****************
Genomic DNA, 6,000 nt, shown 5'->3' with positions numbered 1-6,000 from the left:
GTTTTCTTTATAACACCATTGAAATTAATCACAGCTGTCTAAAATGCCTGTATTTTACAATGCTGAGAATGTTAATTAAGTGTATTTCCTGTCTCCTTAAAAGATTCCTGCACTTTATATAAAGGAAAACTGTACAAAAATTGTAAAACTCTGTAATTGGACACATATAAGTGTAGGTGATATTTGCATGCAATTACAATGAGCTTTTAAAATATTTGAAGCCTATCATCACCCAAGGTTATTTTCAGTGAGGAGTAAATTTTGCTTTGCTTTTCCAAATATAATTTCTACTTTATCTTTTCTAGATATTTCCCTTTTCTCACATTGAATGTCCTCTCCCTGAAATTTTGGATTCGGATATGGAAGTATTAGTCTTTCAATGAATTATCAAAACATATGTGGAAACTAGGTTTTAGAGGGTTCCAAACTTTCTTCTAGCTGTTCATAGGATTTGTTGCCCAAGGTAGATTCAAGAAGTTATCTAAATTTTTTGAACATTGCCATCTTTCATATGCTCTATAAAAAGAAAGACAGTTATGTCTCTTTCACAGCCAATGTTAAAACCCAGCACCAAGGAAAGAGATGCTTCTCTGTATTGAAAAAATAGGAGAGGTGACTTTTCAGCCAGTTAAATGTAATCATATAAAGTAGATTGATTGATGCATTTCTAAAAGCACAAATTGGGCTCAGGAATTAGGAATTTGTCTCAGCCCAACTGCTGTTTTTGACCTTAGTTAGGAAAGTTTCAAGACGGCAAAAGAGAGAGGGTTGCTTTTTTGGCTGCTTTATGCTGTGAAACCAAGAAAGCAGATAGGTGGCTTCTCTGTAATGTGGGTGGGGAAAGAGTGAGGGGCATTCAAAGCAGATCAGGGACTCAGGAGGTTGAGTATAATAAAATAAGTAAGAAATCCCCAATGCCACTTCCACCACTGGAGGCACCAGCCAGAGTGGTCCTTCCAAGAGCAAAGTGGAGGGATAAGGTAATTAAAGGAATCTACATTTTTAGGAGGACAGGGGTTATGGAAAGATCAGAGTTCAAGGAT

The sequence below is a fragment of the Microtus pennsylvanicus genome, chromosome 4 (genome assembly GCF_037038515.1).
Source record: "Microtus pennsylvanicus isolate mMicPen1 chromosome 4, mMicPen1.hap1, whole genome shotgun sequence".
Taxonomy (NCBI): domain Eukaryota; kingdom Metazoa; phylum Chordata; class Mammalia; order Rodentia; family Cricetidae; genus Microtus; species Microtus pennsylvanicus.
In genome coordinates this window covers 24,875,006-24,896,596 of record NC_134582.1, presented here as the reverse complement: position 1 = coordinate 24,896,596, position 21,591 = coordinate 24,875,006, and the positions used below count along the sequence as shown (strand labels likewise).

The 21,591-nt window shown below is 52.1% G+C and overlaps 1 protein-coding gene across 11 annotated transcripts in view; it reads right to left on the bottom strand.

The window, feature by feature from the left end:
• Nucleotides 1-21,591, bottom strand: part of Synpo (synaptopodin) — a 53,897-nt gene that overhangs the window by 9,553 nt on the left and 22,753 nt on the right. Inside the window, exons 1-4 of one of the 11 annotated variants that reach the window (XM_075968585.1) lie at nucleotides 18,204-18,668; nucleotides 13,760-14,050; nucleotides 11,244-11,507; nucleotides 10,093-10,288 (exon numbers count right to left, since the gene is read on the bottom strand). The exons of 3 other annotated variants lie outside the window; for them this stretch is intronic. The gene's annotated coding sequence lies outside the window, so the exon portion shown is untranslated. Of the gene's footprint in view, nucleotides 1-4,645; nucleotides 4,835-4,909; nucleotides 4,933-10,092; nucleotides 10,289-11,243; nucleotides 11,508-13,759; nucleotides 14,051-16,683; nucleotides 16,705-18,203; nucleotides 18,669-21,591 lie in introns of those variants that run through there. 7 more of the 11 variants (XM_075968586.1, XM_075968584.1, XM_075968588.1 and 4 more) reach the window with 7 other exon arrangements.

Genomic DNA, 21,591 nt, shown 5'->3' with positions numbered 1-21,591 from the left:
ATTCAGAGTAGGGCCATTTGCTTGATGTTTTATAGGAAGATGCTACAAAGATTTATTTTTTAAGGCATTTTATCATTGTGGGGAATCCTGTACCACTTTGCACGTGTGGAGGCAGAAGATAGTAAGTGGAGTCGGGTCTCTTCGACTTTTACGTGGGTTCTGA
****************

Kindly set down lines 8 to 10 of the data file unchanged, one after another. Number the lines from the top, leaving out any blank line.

The window, feature by feature from the left end:
• Nucleotides 1-21,591, bottom strand: part of Synpo (synaptopodin) — a 53,897-nt gene that overhangs the window by 9,553 nt on the left and 22,753 nt on the right. Inside the window, exons 1-4 of one of the 11 annotated variants that reach the window (XM_075968585.1) lie at nucleotides 18,204-18,668; nucleotides 13,760-14,050; nucleotides 11,244-11,507; nucleotides 10,093-10,288 (exon numbers count right to left, since the gene is read on the bottom strand). The exons of 3 other annotated variants lie outside the window; for them this stretch is intronic. The gene's annotated coding sequence lies outside the window, so the exon portion shown is untranslated. Of the gene's footprint in view, nucleotides 1-4,645; nucleotides 4,835-4,909; nucleotides 4,933-10,092; nucleotides 10,289-11,243; nucleotides 11,508-13,759; nucleotides 14,051-16,683; nucleotides 16,705-18,203; nucleotides 18,669-21,591 lie in introns of those variants that run through there. 7 more of the 11 variants (XM_075968586.1, XM_075968584.1, XM_075968588.1 and 4 more) reach the window with 7 other exon arrangements.

Genomic DNA, 21,591 nt, shown 5'->3' with positions numbered 1-21,591 from the left: